Sunday, July 31, 2022

Cruel Beauty

Looking north from Holman Hill.

Since April 6 the Hermit’s Peak and Calf Canyon fires have scorched 341,735 acres of land. That makes the combined fires the largest ever in New Mexico. As of today, the fire is 96% contained and there is no new fire activity. As is so often the case, both fires were caused by operator error. The Hermit’s Peak Fire was started by a prescribed burn at the base of the peak 12 miles northwest of Las Vegas, NM. That the fire was caused by a perversely timed burn just as New Mexico entered its spring windy season is the subject of heated discussion, excuse the pun, and much derision. The Calf Canyon Fire began as “pile burn” that lay as embers under the blanket of three winter snows which ignited after the thaw. These events join others that have besmirched the judgment of U.S. Forest Service. It recalls the Cerro Grande fire of May 2000 which charred 43,000 acres of timber west of Los Alamos and torched 400 homes. It, too, was started by a prescribed burn in the spring. The parallels of cause and timing of Hermit's Peak and Calf Canyon Fires and Cerro Grande are obvious. Who would prescribe a burn in the New Mexico’s windy season?  We are not amused.

Charred Pines and green grass

Ebony trunks and ochre needles

Lone pine on the hilltop

The aftermath of the Hermit’s Peak and Calf Canyon Fires drew me over US Hill on NM Highway 518 on Saturday to see what nature and man had wrought. I found denuded mountain sides and stands of charred conifers interspersed with aspens that survived the searing flames relatively intact. I need to ask my botanist nephew why that’s the case.

Cruel Beauty

Blooms beneath the ruins

Thanks to four weeks of monsoons so far (that’s a predictable as April winds) the fecund forest floor was lush with new green grass, and blooming flowers and shrubs. It spoke to the resilience and tenacity of the natural world and its will to rebuild and to flourish. It also spoke to the merits of forest thinning and controlled burns when used intelligently at the right time and place.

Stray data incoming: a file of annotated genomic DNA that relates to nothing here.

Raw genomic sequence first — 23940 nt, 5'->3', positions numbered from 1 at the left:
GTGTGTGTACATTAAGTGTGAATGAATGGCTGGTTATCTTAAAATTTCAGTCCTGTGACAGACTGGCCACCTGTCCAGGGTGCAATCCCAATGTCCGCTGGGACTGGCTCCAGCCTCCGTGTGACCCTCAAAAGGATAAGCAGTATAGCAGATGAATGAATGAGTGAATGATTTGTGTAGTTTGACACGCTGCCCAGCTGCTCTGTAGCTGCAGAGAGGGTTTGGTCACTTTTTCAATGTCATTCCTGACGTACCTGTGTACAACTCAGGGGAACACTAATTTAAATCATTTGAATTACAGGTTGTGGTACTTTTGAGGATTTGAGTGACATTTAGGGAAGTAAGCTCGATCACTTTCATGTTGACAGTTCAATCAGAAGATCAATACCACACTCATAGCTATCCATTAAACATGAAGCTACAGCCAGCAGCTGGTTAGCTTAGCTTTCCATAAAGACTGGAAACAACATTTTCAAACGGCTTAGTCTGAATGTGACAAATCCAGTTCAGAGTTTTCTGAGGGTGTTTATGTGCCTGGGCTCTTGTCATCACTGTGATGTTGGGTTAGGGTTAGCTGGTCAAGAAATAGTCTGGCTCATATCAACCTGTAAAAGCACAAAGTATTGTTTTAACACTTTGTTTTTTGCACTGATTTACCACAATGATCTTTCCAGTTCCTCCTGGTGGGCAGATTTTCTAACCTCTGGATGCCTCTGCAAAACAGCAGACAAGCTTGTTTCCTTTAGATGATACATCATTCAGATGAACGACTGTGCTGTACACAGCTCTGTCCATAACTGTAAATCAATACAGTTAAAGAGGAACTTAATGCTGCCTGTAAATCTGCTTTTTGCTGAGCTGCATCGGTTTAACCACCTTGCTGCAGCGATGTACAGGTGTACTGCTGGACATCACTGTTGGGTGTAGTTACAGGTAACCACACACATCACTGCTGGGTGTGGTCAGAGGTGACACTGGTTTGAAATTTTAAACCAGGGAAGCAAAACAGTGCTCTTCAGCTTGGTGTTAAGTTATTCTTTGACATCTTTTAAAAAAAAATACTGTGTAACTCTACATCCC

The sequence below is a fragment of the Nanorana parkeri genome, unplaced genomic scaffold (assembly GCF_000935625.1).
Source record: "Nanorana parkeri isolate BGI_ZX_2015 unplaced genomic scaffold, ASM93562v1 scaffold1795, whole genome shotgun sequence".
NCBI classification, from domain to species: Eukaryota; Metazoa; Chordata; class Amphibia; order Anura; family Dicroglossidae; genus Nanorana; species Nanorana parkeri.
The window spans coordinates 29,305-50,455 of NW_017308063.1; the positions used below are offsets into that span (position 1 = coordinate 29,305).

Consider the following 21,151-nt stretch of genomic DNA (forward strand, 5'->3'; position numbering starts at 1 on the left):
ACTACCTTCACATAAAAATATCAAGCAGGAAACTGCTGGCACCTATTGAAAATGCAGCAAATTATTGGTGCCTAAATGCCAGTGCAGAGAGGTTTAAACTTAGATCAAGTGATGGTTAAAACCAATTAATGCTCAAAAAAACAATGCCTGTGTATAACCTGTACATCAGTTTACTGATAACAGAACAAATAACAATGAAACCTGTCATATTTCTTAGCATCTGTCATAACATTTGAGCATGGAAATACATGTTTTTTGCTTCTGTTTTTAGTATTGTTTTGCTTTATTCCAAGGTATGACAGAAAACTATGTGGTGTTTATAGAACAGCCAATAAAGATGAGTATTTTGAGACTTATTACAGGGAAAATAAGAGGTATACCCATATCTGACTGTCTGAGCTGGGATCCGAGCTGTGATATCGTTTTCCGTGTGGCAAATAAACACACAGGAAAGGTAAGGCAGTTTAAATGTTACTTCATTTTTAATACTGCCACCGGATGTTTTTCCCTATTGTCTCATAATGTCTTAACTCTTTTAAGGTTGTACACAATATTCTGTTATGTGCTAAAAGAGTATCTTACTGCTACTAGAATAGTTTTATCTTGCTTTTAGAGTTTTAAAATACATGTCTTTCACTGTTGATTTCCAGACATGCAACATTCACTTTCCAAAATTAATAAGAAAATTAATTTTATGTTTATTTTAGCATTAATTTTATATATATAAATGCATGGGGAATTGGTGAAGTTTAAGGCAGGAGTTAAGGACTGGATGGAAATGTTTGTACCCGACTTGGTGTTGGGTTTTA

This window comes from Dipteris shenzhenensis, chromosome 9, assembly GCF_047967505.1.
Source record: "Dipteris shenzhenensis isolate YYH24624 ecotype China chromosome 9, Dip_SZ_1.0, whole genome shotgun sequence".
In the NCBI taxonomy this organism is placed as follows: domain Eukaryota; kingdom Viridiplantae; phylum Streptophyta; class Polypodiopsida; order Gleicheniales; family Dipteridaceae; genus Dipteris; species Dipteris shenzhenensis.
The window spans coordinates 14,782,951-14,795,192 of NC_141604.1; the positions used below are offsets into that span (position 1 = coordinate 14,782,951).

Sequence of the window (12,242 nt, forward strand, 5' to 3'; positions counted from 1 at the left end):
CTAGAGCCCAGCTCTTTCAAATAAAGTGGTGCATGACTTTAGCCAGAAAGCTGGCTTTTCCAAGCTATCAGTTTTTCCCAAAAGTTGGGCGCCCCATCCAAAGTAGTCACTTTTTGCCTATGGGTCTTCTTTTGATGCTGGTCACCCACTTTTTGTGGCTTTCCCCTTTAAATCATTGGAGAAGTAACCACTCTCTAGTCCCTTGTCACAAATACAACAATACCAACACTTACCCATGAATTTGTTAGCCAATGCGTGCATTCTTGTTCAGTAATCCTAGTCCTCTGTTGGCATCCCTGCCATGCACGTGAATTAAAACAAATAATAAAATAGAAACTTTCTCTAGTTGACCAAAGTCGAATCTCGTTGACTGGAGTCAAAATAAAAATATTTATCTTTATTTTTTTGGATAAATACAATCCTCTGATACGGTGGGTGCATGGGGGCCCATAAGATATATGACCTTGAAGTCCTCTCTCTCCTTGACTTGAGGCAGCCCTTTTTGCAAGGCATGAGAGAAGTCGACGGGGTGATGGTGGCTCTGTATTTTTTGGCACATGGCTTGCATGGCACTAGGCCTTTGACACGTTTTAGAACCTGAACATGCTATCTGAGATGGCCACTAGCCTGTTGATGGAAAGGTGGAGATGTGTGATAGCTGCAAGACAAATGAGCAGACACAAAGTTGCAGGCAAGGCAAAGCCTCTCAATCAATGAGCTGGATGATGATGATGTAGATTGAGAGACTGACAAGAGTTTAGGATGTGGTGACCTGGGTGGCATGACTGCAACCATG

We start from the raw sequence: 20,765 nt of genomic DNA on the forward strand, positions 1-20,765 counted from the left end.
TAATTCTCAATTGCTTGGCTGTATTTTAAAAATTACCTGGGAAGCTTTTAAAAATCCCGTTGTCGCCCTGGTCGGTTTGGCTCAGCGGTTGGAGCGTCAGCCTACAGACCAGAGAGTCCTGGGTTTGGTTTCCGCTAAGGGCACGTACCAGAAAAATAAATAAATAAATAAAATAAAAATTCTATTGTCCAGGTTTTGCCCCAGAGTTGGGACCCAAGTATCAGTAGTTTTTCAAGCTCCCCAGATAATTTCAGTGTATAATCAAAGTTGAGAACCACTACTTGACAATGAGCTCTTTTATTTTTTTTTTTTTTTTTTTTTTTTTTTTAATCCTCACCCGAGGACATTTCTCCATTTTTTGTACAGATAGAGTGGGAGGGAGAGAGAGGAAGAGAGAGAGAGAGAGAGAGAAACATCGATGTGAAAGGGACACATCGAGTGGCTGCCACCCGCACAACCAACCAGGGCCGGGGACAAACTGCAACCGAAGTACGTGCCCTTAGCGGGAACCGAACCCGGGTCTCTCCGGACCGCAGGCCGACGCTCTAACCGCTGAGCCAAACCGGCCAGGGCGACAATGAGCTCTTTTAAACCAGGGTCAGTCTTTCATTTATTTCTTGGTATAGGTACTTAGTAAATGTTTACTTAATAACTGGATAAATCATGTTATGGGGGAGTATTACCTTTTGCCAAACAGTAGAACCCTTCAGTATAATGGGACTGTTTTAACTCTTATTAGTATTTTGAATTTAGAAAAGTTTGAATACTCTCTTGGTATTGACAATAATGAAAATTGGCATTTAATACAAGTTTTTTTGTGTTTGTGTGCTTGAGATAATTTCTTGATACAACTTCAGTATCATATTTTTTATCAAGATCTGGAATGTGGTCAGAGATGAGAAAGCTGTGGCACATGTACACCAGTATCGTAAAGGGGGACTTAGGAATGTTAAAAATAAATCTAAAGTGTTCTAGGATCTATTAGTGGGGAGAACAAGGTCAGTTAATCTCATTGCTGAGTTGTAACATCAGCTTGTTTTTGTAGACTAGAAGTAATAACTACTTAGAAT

I found the juxtaposition of the blackened trunks of the Ponderosa pines, the nearly white aspens, and the bold shrubs hard to capture. And, to the extent that I did so, color leant promise to the tragic scene. The russet limbs and needles of the conifers showed the aftermath of the fiery onslaught and the vibrant undergrowth showed a new day dawning.

Color and black and white tell very different stories, much like hope and despair. The color shows that nature’s appetite to regrow is voracious. While the monochrome is bleak and tells truer story of the devastation.

It's oddly wondrous either way.

1 comment:

Blacks Crossing said...

Today's blog totally encapsulates nature and some of its phases, and explains, photographically, the transition between them. From fire to flood and mud to rebirth and new growth. For anyone who has witnessed the devastation of fire and flooding, the first and immediate response is "it will never be the same." And it won't. It will be different. We are definitely not amused at the dereliction of duty by management in the Forest Service. But as with most transition, humans and other animals will become accustomed to the end result, whatever that will be and however long it takes. What is wonderful is that the monsoon season has brought enough rain to make the grass, underbrush, and flowers grow, and you captured that to contrast the burn remnants. It would be wonderful if you made the trip back to this area next year to see what has changed. In the mean time, your photographs are oddly wondrous indeed! Thanks, Esteban, for both the factual and photographic documentation you did. A great edition!